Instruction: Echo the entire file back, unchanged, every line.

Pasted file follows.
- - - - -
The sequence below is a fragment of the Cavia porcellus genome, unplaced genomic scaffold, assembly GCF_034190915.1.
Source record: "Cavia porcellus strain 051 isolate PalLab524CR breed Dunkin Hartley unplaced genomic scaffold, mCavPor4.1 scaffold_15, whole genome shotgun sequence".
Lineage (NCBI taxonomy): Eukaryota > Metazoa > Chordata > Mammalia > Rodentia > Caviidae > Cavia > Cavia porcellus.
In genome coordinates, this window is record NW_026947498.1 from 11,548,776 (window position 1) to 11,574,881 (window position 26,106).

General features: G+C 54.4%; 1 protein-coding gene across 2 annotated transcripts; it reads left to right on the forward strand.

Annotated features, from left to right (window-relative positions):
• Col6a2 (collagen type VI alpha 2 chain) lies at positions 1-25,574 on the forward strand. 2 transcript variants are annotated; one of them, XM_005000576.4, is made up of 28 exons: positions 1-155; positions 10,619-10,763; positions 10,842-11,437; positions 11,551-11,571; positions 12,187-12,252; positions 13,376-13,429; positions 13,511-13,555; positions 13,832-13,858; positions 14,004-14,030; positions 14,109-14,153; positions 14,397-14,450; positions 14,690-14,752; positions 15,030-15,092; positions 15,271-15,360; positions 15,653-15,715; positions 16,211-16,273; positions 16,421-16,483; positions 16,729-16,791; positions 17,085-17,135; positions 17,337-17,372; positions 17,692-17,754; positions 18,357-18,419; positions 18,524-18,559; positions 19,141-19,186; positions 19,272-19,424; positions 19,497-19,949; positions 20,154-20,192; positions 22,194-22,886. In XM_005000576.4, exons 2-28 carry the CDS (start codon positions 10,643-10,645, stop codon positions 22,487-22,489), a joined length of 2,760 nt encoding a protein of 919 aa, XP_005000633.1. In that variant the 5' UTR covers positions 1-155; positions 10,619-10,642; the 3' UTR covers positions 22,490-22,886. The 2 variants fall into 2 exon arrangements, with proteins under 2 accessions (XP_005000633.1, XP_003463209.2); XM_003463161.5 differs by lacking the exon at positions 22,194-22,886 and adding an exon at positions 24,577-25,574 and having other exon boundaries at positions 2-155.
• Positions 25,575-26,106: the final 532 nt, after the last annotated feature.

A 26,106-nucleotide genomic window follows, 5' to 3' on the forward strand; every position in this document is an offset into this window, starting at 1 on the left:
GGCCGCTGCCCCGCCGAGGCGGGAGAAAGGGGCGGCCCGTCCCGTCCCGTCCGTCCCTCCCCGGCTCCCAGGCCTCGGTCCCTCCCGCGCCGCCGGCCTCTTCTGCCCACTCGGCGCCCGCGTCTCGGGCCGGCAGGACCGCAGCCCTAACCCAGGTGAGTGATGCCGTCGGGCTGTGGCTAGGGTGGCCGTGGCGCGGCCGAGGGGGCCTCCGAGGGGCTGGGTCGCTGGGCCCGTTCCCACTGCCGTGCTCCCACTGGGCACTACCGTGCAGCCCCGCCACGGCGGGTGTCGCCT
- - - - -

The sequence below is a fragment of the Cavia porcellus genome, unplaced genomic scaffold, assembly GCF_034190915.1.
Source record: "Cavia porcellus strain 051 isolate PalLab524CR breed Dunkin Hartley unplaced genomic scaffold, mCavPor4.1 scaffold_15, whole genome shotgun sequence".
Lineage (NCBI taxonomy): Eukaryota > Metazoa > Chordata > Mammalia > Rodentia > Caviidae > Cavia > Cavia porcellus.
In genome coordinates, this window is record NW_026947498.1 from 11,548,776 (window position 1) to 11,574,881 (window position 26,106).

General features: G+C 54.4%; 1 protein-coding gene across 2 annotated transcripts; it reads left to right on the forward strand.

Annotated features, from left to right (window-relative positions):
• Col6a2 (collagen type VI alpha 2 chain) lies at positions 1-25,574 on the forward strand. 2 transcript variants are annotated; one of them, XM_005000576.4, is made up of 28 exons: positions 1-155; positions 10,619-10,763; positions 10,842-11,437; positions 11,551-11,571; positions 12,187-12,252; positions 13,376-13,429; positions 13,511-13,555; positions 13,832-13,858; positions 14,004-14,030; positions 14,109-14,153; positions 14,397-14,450; positions 14,690-14,752; positions 15,030-15,092; positions 15,271-15,360; positions 15,653-15,715; positions 16,211-16,273; positions 16,421-16,483; positions 16,729-16,791; positions 17,085-17,135; positions 17,337-17,372; positions 17,692-17,754; positions 18,357-18,419; positions 18,524-18,559; positions 19,141-19,186; positions 19,272-19,424; positions 19,497-19,949; positions 20,154-20,192; positions 22,194-22,886. In XM_005000576.4, exons 2-28 carry the CDS (start codon positions 10,643-10,645, stop codon positions 22,487-22,489), a joined length of 2,760 nt encoding a protein of 919 aa, XP_005000633.1. In that variant the 5' UTR covers positions 1-155; positions 10,619-10,642; the 3' UTR covers positions 22,490-22,886. The 2 variants fall into 2 exon arrangements, with proteins under 2 accessions (XP_005000633.1, XP_003463209.2); XM_003463161.5 differs by lacking the exon at positions 22,194-22,886 and adding an exon at positions 24,577-25,574 and having other exon boundaries at positions 2-155.
• Positions 25,575-26,106: the final 532 nt, after the last annotated feature.

A 26,106-nucleotide genomic window follows, 5' to 3' on the forward strand; every position in this document is an offset into this window, starting at 1 on the left:
GGCCGCTGCCCCGCCGAGGCGGGAGAAAGGGGCGGCCCGTCCCGTCCCGTCCGTCCCTCCCCGGCTCCCAGGCCTCGGTCCCTCCCGCGCCGCCGGCCTCTTCTGCCCACTCGGCGCCCGCGTCTCGGGCCGGCAGGACCGCAGCCCTAACCCAGGTGAGTGATGCCGTCGGGCTGTGGCTAGGGTGGCCGTGGCGCGGCCGAGGGGGCCTCCGAGGGGCTGGGTCGCTGGGCCCGTTCCCACTGCCGTGCTCCCACTGGGCACTACCGTGCAGCCCCGCCACGGCGGGTGTCGCCT